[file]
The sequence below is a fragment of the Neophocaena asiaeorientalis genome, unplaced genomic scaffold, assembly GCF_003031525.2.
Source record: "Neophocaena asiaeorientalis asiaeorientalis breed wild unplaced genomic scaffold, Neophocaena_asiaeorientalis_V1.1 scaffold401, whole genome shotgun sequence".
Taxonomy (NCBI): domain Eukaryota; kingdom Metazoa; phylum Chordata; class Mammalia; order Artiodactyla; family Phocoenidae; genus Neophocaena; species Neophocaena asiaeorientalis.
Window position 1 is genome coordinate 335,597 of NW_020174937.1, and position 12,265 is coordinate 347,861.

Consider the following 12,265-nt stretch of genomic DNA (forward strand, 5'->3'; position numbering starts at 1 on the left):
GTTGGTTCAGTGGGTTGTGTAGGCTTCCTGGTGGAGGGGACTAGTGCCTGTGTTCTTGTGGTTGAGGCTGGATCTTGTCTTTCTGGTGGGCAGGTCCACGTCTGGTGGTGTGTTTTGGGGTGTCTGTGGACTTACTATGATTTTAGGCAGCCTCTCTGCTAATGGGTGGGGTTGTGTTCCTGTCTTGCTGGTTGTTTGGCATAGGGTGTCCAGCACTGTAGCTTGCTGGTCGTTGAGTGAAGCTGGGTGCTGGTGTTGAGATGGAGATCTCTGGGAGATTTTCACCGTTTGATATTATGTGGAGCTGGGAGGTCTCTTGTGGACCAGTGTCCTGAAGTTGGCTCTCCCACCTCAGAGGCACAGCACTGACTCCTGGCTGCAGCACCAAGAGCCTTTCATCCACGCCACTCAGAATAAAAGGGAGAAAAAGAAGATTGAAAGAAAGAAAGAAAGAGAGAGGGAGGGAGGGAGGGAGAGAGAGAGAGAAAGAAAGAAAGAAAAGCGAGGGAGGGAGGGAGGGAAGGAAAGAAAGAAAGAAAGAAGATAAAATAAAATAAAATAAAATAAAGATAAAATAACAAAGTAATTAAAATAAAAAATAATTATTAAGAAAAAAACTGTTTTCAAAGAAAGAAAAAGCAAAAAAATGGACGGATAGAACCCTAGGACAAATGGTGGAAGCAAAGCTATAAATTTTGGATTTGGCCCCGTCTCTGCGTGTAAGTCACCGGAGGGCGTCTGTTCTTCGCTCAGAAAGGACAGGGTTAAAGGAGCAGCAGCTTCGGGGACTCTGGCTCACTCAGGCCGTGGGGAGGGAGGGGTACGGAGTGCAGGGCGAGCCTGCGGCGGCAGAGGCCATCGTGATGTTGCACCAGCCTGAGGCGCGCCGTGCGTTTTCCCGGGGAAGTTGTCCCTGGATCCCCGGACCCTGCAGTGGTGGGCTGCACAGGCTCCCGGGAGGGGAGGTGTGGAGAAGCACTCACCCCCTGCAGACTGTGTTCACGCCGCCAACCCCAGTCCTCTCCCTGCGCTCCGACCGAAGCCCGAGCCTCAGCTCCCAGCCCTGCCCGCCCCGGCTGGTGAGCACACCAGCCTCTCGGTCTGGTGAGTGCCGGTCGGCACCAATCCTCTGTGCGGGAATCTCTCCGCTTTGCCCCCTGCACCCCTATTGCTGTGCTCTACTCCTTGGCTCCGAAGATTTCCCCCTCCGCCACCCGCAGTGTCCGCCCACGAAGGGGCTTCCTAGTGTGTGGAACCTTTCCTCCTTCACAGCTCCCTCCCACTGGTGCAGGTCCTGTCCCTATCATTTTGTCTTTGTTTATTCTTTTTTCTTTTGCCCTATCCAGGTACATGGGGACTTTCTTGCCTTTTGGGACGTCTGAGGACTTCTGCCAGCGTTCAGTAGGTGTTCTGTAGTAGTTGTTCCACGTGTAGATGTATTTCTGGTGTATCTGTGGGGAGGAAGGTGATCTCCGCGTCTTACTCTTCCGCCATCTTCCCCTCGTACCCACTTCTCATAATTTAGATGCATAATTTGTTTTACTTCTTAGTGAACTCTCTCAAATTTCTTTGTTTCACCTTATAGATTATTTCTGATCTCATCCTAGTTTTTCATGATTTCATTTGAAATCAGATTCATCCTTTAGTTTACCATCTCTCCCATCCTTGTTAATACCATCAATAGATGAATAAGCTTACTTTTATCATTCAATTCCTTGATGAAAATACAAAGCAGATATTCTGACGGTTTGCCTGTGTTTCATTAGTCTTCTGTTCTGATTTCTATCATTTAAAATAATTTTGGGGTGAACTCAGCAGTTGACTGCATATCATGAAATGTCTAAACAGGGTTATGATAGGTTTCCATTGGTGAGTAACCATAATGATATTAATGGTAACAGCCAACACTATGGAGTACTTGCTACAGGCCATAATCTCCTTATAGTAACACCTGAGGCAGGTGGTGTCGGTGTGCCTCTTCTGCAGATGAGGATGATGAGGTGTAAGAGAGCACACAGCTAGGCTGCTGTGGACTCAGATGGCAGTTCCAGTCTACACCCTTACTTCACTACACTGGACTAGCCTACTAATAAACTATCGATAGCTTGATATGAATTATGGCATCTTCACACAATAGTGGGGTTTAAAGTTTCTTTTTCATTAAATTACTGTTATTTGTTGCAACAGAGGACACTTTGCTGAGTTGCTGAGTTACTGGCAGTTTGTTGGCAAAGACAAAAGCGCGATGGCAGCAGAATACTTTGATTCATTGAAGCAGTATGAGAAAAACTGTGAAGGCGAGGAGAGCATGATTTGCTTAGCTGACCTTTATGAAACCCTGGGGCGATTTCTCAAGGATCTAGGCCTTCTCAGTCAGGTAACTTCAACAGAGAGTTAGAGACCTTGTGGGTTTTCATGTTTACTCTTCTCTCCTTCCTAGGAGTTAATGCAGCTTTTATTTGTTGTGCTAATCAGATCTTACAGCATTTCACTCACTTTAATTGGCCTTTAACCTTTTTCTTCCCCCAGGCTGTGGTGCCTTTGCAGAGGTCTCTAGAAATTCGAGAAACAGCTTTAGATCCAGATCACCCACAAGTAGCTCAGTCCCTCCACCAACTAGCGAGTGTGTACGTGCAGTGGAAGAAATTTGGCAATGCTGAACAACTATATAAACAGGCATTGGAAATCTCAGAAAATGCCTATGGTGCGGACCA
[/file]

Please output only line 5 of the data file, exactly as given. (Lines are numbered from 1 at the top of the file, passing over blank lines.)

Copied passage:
Consider the following 12,265-nt stretch of genomic DNA (forward strand, 5'->3'; position numbering starts at 1 on the left):